Perhaps the show’s biggest departure from the book, however, is a more general manipulation of its pacing. Given that the original novel barely pushes 300 pages and the show’s first season consists of ten hour-long episodes, the Hulu original displays some growing pains. The show focuses more intently on June’s past, particularly her family (though it notably leaves out her radical second-wave mother), and embellishes some of the book’s more minor characters. The Commander’s Wife and June’s husband have both been afforded their own episodes, in a move that has so far strengthened the series. However, certain characters receive short shrift. June herself has been pepped up, made palatably feisty, despite the original character’s simultaneous shock and resignation. June’s dear friend Ofglen/Emily meets an unkind fate by the show’s second episode — something that doesn’t occur in the book until the final twenty pages. In some respects, it seems TV sensationalism outranks the show’s duty to the original source material. Sex and action are easy ways to get viewers emotionally invested in your story. So far that combo is working for The Handmaid’s Tale, but is that really for the best?
With twelve episodes left to go after tonight — possibly more, if a third season gets green-lit — it’s hard to see where else the show has to go. Many key plot points from the novel have already been exhausted, and it’s hard to imagine the show borrowing from its source material for much longer. While that could be a passable reality for other shows (it’s worked okay on Game of Thrones, for instance), the stakes here are arguably too high. If The Handmaid’s Tale is left floundering with only brand-new screenwriting to determine June’s fate, its writers could make some key missteps and undercut the importance of the show’s intended message.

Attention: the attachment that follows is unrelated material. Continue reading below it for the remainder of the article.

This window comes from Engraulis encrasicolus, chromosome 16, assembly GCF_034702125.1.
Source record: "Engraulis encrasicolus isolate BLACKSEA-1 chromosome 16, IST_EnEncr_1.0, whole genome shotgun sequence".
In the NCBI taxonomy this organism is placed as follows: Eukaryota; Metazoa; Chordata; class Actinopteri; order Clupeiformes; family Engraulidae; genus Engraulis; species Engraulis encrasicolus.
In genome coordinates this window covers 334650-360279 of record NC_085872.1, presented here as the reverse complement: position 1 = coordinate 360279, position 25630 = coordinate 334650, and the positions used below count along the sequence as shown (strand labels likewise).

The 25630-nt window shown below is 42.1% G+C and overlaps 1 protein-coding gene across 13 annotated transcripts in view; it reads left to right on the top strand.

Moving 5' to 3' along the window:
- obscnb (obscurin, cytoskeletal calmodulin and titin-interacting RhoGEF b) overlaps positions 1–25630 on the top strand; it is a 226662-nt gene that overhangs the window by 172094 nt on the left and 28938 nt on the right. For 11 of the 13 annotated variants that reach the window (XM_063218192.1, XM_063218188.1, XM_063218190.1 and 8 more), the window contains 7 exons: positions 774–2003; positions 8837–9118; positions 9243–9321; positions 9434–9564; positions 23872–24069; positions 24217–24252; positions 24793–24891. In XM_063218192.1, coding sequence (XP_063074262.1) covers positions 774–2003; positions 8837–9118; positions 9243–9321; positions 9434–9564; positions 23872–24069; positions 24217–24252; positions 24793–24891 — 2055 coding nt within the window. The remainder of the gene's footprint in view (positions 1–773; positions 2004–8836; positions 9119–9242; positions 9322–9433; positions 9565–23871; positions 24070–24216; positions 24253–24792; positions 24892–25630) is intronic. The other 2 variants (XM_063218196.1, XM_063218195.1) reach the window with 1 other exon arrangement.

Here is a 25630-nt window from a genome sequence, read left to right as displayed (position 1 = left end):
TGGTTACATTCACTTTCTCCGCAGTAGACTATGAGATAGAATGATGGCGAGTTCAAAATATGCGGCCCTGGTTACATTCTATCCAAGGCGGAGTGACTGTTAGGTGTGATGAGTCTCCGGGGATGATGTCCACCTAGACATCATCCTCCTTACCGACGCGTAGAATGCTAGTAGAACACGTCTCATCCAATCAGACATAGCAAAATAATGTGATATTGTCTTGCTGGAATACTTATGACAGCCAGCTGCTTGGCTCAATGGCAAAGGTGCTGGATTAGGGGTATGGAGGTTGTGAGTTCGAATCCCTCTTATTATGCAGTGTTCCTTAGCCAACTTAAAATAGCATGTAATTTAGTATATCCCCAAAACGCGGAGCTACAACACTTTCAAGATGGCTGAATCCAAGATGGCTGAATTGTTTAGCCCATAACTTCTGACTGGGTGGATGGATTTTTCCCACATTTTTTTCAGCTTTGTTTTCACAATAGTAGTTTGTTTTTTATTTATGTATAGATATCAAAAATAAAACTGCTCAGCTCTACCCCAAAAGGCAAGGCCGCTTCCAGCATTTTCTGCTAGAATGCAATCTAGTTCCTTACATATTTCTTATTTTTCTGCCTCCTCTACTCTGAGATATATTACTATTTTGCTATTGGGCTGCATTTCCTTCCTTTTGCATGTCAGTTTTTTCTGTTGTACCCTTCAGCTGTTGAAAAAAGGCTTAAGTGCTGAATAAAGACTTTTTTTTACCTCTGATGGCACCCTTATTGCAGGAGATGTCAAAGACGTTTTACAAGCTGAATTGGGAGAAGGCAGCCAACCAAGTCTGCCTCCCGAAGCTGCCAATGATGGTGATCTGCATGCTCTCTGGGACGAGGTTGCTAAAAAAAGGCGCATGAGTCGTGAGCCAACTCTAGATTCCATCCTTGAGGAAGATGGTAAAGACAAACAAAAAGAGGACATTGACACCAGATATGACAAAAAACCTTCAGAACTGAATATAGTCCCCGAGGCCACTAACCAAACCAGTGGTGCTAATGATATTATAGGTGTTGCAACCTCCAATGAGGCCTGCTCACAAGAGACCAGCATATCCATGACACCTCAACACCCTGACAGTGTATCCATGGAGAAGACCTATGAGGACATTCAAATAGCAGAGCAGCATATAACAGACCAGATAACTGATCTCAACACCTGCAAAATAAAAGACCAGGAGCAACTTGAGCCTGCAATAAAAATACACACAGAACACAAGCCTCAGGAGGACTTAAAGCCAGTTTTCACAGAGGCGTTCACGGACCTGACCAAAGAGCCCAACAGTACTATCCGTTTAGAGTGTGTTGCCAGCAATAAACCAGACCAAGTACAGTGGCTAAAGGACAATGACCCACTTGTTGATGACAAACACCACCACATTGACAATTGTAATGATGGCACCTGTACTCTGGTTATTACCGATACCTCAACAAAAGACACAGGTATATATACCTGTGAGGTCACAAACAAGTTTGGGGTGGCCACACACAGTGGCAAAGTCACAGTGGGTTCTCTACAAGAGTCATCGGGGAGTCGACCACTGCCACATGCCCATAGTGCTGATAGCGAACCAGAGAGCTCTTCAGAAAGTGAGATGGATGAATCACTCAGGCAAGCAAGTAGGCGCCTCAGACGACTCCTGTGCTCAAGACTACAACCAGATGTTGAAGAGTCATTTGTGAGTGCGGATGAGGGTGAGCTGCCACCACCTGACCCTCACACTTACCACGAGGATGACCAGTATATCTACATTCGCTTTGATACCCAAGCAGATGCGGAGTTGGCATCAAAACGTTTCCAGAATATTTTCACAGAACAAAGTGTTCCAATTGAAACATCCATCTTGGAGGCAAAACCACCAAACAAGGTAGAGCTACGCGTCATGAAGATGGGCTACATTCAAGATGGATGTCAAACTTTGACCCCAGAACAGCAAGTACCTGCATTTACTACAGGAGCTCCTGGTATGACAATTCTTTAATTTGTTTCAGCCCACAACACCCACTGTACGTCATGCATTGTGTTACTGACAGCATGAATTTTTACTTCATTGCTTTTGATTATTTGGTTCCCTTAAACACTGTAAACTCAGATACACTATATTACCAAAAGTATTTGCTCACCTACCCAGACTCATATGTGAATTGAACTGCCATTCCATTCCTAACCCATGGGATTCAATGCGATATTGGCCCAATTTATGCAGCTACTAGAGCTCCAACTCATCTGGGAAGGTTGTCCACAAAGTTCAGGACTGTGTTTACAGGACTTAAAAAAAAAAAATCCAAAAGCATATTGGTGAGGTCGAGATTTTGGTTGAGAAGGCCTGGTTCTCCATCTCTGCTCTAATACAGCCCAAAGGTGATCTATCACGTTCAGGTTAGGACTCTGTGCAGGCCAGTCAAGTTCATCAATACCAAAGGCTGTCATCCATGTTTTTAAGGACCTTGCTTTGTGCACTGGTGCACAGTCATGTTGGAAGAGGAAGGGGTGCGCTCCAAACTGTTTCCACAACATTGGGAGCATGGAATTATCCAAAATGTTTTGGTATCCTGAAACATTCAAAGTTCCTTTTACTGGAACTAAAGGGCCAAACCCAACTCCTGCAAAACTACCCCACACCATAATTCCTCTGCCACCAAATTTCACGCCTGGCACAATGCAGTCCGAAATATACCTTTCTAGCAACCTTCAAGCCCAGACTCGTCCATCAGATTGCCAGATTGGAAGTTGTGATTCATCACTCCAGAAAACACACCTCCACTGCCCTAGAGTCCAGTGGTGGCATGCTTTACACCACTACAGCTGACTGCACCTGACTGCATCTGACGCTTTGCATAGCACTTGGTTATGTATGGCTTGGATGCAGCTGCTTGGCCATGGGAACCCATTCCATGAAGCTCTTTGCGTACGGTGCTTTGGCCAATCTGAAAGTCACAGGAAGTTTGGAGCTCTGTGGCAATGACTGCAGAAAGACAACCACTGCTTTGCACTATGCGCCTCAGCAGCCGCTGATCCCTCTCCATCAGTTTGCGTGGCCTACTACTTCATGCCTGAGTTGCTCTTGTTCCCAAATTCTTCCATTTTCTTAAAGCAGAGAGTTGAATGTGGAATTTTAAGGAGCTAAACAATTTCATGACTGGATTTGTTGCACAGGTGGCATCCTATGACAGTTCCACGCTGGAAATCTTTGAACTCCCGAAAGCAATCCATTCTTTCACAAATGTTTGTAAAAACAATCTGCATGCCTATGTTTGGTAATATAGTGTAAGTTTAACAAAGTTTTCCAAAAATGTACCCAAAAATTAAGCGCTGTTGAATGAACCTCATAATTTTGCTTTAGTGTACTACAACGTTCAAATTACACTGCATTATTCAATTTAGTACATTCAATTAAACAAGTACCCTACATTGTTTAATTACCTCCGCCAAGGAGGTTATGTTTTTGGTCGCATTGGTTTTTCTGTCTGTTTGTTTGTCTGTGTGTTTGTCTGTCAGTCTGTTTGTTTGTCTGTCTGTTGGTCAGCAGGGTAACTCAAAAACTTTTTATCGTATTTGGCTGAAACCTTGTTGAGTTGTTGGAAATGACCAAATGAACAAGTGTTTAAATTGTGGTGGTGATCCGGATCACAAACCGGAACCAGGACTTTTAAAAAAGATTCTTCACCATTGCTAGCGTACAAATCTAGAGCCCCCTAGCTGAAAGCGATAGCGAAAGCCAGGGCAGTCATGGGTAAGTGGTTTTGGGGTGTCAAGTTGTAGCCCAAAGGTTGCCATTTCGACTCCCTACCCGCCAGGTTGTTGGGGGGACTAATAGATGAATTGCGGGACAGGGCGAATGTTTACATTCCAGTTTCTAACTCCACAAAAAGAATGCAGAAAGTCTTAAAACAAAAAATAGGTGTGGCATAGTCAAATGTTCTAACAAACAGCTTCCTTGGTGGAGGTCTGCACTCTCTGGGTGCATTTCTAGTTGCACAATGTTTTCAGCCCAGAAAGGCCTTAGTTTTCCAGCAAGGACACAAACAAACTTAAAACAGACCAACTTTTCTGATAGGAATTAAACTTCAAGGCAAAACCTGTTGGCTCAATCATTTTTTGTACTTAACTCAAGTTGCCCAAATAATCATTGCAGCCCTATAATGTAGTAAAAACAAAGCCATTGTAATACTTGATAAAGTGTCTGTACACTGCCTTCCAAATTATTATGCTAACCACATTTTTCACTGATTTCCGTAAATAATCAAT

Because not only is The Handmaid’s Tale an incredibly important work of literature, particularly for women, it’s also a purposefully ambivalent and dark story. Much of the novel relies on mood and vignettes, rather than discrete sensational plot points, to move forward. That makes it a difficult work to translate to television, especially given the murky nature of its protagonist’s fate. That very ambiguity, however, is one of the book’s key strengths, as it serves to amplify June’s hopelessness and desperation. To see the show end with June finding asylum, while potentially cathartic to fans, would be an inherent disservice to the book. It’s difficult to imagine the series ending any other way, though, with the way this season’s been progressing. Given that the show has done so well with the story’s politics thus far, it’s scary to think about how far it has to fall in the next season.
In a perfect world, The Handmaid’s Tale could find a way to continue on forever. The series does great things both on-screen and behind-the-scenes, like hiring unsung female directing greats like Reed Morano (Kill Your Darlings, Lemonade) and Floria Sigismondi (The Runaways, Daredevil) to direct multiple episodes. Its political message could not be more relevant or skilfully crafted. Its visuals are beyond stunning. A show like The Handmaid’s Tale could be more than just a miniseries — but The Handmaid’s Tale itself might not be the right show for the job.
Given the fraught nature of book adaptation and the iconic nature of the novel The Handmaid’s Tale, Hulu may have been better off cutting its losses instead of green-lighting another season of the serial adaptation. Money talks, but this source material deserves more than an overwrought, too-long page-to-screen translation, and that might be just where season two is headed. As the show’s first season prepares to wrap up later on in June, it’s hard to imagine what bits of the novel will be left to work with for season two — leaving us to wonder if the show should even continue that far in the first place.
A new episode of The Handmaid’s Tale premieres every Wednesday on Hulu.